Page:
Noncombat play in D&D, in my opinion, handles best when the party has access to both a level of unreliable but broad competence (through the skill system or ability checks, say) and the ability to specialize in or prepare for solving specific types of problems (frequently the exclusive province of spellcasters, though martial characters could participate in this aspect by collecting relevant magic items). D&D 4E’s skill system is mostly satisfactory for the former (I could spill many pixels on the lack of a Craft skill, changing associated ability scores of skills, or other such minor complaints; I will not). For the latter, we have the ritual and martial practice systems. I’ve been unsatisfied with the ritual rules in D&D 4E basically since the initial release of the edition (albeit for a variety of different reasons as time passed), and since first encountering their nonmagical counterpart in Martial Power 2, I’ve disliked them as well.
The houserules presented here attempt to improve on their official counterparts in four ways:
- Martial practices and rituals are two almost-but-not-quite identical systems for the same thing; there is no good reason not to unify them.
- 4E’s exponential wealth scaling means that rituals’ costs quickly go from nearly insurmountable to irrelevantly cheap; this is sometimes reasonable, but many effects should remain roughly as hard to spam at low levels and high levels. Martial practices’ healing surge costs evade this issue, while also incidentally creating a tradeoff of whether to allocate resources (that is, healing surges) to combat or noncombat uses over the course of an adventure. (This has led to a few of my players jokingly referring to their healing surges as their “mana bar;” I don’t consider this a downside!)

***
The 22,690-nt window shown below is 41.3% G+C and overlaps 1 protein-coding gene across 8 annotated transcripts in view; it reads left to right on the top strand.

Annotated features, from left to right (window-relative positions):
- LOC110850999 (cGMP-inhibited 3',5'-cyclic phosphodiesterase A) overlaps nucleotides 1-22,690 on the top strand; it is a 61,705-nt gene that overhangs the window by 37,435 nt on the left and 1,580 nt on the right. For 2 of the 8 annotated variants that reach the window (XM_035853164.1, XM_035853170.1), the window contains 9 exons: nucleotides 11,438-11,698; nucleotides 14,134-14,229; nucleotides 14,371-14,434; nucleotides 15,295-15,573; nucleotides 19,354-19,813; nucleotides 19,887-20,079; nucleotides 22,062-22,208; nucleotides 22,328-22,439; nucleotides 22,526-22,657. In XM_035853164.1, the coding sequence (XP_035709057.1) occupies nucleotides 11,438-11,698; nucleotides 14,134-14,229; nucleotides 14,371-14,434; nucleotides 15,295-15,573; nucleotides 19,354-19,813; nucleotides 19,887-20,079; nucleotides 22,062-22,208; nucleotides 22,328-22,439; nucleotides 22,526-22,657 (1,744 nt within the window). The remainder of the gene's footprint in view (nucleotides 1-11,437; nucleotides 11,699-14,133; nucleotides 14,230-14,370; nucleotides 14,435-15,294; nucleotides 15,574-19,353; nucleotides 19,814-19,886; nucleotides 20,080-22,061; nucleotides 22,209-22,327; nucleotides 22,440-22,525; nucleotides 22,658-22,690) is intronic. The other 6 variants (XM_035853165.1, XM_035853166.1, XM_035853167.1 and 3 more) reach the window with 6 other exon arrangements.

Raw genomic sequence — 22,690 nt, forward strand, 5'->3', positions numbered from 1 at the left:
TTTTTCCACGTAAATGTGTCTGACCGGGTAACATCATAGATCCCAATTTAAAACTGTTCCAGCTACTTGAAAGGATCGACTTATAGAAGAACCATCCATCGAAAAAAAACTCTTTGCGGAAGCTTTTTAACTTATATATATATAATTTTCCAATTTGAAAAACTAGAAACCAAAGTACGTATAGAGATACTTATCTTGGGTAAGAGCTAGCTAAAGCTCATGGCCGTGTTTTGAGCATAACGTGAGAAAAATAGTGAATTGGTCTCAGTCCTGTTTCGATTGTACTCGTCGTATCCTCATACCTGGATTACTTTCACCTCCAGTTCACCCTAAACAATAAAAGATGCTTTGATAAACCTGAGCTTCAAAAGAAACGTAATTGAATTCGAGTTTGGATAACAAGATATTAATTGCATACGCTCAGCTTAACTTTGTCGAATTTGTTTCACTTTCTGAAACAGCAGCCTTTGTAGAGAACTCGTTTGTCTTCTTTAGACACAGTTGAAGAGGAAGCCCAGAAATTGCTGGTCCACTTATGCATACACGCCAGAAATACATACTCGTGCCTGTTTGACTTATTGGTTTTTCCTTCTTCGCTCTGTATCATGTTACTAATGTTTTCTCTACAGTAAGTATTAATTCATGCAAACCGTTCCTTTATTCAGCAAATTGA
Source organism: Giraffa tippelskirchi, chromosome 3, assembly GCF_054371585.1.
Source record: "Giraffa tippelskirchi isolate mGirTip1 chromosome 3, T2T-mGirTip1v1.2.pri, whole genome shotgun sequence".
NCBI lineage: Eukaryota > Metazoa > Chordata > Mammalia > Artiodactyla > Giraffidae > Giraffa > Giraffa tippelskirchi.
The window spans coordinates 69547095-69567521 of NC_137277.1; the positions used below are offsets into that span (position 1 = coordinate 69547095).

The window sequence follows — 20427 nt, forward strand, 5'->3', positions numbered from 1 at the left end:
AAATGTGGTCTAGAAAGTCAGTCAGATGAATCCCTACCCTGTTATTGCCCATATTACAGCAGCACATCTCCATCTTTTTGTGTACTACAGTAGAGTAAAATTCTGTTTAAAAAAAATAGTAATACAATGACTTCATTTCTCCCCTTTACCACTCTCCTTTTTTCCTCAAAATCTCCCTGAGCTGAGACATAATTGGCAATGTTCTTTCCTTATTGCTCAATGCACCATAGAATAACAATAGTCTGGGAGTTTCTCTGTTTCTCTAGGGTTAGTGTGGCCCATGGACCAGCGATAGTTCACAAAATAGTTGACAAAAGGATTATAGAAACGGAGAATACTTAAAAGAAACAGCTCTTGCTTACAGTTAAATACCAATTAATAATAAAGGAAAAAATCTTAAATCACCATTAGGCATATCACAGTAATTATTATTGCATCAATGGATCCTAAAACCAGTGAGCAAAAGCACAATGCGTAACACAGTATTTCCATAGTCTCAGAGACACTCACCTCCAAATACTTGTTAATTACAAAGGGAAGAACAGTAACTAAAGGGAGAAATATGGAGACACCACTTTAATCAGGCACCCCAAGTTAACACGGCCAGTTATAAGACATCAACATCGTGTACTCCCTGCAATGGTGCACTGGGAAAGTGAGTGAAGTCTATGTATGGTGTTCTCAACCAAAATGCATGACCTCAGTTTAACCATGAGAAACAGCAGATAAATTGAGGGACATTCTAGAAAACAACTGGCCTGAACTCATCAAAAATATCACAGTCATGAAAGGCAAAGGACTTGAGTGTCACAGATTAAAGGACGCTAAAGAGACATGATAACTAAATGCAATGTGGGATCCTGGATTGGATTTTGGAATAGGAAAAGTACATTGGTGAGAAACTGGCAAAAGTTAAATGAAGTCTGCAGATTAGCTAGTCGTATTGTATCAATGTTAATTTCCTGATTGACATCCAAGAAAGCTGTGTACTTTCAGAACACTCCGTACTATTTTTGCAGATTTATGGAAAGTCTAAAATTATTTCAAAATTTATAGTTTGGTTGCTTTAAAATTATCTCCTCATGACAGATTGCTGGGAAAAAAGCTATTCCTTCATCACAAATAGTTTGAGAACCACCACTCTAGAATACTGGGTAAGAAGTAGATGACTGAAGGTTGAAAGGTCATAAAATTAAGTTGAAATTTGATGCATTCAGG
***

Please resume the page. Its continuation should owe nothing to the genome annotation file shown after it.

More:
- There are several small gaps in the list of rituals available, and the list of martial practices is shamefully short. I’ve borrowed aggressively from Exalted and other editions of D&D, as well as designing plenty of entirely original techniques, to fill out the list.
- Rituals aren’t universally accessible, and martial practices are even more restricted. Instead of requiring characters of most classes to invest a feat in order to be able to interact with an entire axis of gameplay, the feat (and the classes that grant it for free) instead let you learn techniques automatically without any investment of money or downtime.
I will also note the apparently odd distribution of crafting-related techniques, with the majority in Athletics, some in Arcana and Thievery, and a handful of others scattered onto other skills; this was chosen to match the existing allocation of crafting martial practices (that is, primarily to Athletics).